I'm using vim and I'd like to copy the first word for a range of consecutive lines. The only thing that I could think of is :4,32yw (for lines 4-32), but it didn't work. Any help is appreciated in advance, thanks!

2 Answers

1
Community On

You can do it, but it might be a little bit more complicated than using a simple command as you did.

What you tried to run, is normal mode commands as execute commands. That won't work as you did it. Commands in the normal mode (like pressing yw) won't work es ex-commands.


To run the normal mode commands in the ex-command mode, you should use the normal command (for more information, you can see :help normal). However, even if you would change you command to use the normal mode command (something like :4,32 normal yw) it would still not work, since this would run for every line, each time running over the previous yanked value.

You can do the desired action, using a vim register that would append the word in each loop (for more info about registers you can read :help registers).


To do it, you should change the command to be something like :3,32 normal ^"Ayw.

To break down this command:

  • : - enter ex-command mode.
  • 3,32 - The range to run the command over.
  • normal - The actual command to run.
  • ^ - Go to the start of the line.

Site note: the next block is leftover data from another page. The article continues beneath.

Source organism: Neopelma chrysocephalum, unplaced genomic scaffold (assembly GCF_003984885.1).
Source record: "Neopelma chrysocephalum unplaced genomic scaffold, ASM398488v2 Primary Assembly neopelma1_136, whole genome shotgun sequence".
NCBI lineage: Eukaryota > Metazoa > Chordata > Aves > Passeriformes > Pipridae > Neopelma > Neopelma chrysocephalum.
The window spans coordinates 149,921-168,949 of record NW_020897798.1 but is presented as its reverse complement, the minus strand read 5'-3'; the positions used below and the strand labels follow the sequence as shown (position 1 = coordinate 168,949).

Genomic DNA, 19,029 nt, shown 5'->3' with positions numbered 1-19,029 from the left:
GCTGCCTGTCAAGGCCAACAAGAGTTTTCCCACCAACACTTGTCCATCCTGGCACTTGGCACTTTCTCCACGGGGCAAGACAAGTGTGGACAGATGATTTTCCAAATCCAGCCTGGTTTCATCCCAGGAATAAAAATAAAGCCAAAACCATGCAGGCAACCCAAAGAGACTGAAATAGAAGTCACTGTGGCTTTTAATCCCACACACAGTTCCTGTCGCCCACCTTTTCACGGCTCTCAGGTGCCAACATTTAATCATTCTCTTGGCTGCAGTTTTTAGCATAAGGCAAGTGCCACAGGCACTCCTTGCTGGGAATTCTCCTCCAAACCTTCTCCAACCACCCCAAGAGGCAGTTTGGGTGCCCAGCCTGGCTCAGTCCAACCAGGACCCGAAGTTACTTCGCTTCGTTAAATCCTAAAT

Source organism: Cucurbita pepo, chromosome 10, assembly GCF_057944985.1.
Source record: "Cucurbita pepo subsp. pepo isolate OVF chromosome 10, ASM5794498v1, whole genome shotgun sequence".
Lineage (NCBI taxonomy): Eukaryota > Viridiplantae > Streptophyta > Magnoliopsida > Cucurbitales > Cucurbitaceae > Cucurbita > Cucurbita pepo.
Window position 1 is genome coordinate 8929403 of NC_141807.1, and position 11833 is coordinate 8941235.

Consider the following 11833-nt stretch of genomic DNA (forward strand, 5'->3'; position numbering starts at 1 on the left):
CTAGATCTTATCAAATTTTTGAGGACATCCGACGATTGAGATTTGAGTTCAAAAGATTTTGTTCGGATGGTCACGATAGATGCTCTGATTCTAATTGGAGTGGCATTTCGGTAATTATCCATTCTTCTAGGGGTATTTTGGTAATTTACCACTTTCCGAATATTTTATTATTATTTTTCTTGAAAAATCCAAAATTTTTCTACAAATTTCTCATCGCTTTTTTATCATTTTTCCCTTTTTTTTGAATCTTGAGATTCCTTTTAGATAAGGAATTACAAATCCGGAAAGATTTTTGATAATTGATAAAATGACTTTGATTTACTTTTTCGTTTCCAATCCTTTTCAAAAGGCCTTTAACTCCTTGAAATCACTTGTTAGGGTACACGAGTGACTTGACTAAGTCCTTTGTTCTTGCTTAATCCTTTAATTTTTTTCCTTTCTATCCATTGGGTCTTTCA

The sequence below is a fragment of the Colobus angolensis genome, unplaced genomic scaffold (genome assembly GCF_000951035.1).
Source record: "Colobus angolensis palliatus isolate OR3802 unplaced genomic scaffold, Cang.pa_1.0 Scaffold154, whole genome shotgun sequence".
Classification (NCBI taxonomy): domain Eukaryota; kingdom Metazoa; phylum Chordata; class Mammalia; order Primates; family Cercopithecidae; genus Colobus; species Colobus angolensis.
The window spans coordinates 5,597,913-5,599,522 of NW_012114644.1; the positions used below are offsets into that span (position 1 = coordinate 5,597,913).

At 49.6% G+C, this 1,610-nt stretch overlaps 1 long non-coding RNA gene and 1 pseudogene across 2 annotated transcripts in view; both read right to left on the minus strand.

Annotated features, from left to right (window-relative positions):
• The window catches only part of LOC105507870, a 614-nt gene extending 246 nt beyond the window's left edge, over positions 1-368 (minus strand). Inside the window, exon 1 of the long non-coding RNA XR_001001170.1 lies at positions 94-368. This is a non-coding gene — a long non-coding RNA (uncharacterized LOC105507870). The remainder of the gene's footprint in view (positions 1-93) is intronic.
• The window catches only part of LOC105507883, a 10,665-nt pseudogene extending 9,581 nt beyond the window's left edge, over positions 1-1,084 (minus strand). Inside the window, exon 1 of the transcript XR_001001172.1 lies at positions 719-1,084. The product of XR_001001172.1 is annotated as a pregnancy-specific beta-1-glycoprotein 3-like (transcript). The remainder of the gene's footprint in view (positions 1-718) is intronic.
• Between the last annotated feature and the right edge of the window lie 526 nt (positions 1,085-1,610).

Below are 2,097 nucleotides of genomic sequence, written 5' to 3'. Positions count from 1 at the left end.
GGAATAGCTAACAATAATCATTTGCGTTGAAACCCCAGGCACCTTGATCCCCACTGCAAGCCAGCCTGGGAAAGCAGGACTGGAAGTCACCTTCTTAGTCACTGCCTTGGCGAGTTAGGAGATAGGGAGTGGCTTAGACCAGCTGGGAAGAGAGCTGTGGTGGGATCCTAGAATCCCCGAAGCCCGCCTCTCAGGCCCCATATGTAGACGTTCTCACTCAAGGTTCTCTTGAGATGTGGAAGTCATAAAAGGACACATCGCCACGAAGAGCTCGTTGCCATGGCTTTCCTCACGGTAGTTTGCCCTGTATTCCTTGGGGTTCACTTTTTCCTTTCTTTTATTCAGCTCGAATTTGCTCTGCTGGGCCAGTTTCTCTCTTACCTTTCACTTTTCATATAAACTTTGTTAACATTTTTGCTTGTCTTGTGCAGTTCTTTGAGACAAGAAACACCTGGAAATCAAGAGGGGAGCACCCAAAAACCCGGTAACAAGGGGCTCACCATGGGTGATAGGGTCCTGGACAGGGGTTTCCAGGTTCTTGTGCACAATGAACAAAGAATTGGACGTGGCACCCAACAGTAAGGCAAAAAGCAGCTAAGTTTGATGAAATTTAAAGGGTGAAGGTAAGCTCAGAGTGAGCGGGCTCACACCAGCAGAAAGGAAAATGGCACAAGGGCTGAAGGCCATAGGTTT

• "A - Run the yank into the a register, appending the data to the previously saved data in it.
  • yw - Yank the current word.

Later, to print the copied values, you should use "ap (in the normal mode) at the desired location.

Drawbacks

Note that the command inserts the new word into the registers, ignoring the first value of the register. It means that if the register wasn't empty once you run this command, all the words would be appended to the current value of the register.

To clear the previous value of the register, you can run the command:

:let @a=''

before running you yank command.

Automation

In case you want to do it many times, you might want to use a simple function that would do it all for you, instead make you run both commands every time.


A simple function that would do this:

function! CopyFirst(first_line, second_line, register)
    execute "let @" . a:register. "=''"
    execute a:first_line . "," . a:second_line . "normal ^\"" . toupper(a:register) . "yw"
endfunction

Usage:

:call Copyfirst(3, 32, 'a')
"ap
0
Sergio On

This function uses a function range (more info of this feature in :help func-range):

" Get the first word of the line for a given range of lines
function! GetFirstWord() range
    let @a=""
    execute a:firstline.",".a:lastline."g/.*/y A"
    echo split(substitute(@a," *\\(\\w\\+\\).\\{-}\\n","\\1 ","g"))
endfunction

The first line cleans register a. Second line yanks the lines inside the range into register a. The last line prints a List with the first words of each line. Sample input file:

some sample
   text abc
   123 456
function
yy xx

Sample calling and output:

:2,4call GetFirstWord()
['text', '123', 'function']